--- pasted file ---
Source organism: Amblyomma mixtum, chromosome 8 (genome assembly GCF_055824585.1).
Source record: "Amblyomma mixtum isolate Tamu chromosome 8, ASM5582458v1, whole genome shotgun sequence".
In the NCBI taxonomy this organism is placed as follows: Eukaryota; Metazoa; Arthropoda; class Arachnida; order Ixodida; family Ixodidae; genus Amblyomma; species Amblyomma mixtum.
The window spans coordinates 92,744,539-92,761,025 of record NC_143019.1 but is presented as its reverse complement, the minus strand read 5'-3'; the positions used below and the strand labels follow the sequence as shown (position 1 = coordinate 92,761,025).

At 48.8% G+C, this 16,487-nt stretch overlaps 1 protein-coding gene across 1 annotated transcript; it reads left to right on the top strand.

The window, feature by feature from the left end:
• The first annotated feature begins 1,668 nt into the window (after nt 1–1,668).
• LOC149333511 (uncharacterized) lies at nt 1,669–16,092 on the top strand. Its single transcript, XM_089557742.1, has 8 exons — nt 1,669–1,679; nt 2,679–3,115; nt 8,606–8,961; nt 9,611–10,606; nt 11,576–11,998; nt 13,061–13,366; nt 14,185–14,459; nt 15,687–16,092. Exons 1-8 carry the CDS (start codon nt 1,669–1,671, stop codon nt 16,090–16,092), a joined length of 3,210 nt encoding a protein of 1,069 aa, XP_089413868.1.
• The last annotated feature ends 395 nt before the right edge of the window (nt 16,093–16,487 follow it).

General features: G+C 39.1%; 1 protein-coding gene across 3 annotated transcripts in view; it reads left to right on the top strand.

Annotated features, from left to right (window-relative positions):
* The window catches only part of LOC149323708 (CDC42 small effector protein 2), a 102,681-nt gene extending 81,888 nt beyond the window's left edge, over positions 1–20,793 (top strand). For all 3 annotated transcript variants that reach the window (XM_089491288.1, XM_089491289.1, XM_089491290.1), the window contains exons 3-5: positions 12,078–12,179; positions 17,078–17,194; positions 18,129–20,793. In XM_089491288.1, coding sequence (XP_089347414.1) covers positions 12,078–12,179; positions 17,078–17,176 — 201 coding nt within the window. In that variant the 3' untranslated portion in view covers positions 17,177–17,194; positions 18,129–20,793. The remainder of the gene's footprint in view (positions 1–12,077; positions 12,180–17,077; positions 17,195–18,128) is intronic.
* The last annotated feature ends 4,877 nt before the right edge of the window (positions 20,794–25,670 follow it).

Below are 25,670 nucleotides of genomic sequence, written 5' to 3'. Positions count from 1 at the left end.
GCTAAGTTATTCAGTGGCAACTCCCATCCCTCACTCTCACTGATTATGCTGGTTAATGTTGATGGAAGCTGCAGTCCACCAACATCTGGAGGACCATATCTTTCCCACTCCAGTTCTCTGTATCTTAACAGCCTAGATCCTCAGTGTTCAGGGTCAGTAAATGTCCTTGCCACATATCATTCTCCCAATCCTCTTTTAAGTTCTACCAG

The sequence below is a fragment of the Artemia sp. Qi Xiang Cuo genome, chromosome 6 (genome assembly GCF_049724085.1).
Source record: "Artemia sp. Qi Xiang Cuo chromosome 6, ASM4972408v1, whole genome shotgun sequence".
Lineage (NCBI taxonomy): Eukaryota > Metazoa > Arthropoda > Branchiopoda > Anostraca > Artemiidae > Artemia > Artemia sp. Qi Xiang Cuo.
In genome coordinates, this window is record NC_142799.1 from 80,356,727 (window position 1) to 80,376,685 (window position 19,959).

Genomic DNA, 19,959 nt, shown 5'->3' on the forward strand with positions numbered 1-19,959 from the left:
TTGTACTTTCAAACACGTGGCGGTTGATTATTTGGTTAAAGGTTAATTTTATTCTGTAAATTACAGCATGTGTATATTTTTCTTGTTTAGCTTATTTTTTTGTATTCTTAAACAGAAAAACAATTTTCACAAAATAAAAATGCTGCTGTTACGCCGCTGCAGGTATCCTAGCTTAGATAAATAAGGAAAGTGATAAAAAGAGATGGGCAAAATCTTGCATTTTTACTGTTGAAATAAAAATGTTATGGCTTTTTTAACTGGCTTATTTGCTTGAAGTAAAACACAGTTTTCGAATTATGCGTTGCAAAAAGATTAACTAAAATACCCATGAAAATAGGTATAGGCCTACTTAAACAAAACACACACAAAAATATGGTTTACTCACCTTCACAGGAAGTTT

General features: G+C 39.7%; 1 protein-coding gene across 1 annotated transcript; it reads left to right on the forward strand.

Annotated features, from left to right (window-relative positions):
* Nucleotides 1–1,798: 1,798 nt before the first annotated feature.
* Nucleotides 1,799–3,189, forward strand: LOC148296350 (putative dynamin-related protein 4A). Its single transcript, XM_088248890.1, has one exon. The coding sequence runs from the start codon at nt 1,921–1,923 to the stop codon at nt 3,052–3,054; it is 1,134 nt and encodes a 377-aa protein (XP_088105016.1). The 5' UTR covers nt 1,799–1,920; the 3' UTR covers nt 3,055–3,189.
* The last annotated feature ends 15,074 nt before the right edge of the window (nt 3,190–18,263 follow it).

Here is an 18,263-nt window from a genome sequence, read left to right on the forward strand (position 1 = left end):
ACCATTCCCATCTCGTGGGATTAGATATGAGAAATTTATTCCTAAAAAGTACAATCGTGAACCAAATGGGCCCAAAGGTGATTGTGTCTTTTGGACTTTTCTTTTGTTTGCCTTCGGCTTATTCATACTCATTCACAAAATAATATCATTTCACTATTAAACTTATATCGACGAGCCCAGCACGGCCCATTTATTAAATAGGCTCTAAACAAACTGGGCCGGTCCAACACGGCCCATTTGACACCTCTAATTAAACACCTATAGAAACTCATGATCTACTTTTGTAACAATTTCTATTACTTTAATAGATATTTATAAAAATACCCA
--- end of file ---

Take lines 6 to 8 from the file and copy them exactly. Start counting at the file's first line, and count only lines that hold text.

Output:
The window, feature by feature from the left end:
• The first annotated feature begins 1,668 nt into the window (after nt 1–1,668).
• LOC149333511 (uncharacterized) lies at nt 1,669–16,092 on the top strand. Its single transcript, XM_089557742.1, has 8 exons — nt 1,669–1,679; nt 2,679–3,115; nt 8,606–8,961; nt 9,611–10,606; nt 11,576–11,998; nt 13,061–13,366; nt 14,185–14,459; nt 15,687–16,092. Exons 1-8 carry the CDS (start codon nt 1,669–1,671, stop codon nt 16,090–16,092), a joined length of 3,210 nt encoding a protein of 1,069 aa, XP_089413868.1.